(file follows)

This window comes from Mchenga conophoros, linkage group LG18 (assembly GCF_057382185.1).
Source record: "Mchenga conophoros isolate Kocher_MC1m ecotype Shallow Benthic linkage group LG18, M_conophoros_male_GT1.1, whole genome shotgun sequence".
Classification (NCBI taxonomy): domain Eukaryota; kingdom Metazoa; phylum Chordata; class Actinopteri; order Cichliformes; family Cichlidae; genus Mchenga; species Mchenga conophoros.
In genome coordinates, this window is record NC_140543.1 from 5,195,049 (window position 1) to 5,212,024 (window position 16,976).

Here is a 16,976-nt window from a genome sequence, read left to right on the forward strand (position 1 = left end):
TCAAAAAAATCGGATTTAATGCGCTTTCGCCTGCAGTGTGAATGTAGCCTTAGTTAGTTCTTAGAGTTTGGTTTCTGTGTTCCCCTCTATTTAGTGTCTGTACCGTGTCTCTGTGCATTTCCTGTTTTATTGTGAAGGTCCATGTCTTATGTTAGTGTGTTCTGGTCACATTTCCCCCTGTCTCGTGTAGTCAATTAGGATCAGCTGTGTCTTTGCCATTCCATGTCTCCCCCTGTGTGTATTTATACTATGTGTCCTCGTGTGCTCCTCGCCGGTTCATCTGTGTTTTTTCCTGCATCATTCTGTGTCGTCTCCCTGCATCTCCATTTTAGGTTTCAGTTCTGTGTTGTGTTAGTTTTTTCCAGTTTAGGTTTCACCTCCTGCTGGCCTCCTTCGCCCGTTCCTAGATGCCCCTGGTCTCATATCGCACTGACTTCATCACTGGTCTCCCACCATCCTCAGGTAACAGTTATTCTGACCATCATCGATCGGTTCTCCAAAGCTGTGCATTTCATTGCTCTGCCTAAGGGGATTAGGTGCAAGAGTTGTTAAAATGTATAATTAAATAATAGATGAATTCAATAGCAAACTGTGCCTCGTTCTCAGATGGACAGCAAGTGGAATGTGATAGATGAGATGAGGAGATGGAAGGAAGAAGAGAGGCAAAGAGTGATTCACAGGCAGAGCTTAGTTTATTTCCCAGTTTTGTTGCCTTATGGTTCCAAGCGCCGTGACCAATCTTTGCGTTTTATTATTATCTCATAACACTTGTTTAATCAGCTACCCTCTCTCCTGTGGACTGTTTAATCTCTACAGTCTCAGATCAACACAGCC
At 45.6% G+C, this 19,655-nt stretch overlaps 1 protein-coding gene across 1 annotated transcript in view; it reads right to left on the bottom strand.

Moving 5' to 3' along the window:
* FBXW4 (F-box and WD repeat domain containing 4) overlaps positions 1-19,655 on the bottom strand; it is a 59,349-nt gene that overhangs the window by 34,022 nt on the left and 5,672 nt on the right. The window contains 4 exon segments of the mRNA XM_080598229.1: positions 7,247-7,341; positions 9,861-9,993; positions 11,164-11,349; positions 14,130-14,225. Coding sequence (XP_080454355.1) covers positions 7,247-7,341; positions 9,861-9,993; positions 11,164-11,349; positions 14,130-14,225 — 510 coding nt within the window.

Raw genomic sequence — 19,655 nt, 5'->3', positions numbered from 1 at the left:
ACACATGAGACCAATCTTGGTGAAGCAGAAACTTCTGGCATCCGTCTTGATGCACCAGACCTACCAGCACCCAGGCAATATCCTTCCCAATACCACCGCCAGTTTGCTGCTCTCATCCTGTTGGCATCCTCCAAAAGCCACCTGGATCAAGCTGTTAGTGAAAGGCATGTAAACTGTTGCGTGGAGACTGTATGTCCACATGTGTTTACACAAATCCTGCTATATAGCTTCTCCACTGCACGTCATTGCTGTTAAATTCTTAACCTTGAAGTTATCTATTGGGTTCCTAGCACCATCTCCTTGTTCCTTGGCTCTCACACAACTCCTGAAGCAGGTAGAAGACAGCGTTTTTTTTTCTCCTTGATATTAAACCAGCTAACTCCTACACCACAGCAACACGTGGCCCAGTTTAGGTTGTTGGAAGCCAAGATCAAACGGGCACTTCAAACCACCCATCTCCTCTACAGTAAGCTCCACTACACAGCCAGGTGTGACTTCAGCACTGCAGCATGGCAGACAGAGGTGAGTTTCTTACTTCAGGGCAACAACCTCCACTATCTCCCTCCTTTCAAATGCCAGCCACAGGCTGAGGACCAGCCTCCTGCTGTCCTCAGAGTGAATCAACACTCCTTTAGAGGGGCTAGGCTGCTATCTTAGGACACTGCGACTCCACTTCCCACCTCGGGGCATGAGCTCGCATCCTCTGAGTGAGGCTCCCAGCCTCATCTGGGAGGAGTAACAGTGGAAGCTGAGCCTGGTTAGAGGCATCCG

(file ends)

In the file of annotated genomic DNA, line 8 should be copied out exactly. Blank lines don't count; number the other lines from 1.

Moving 5' to 3' along the window: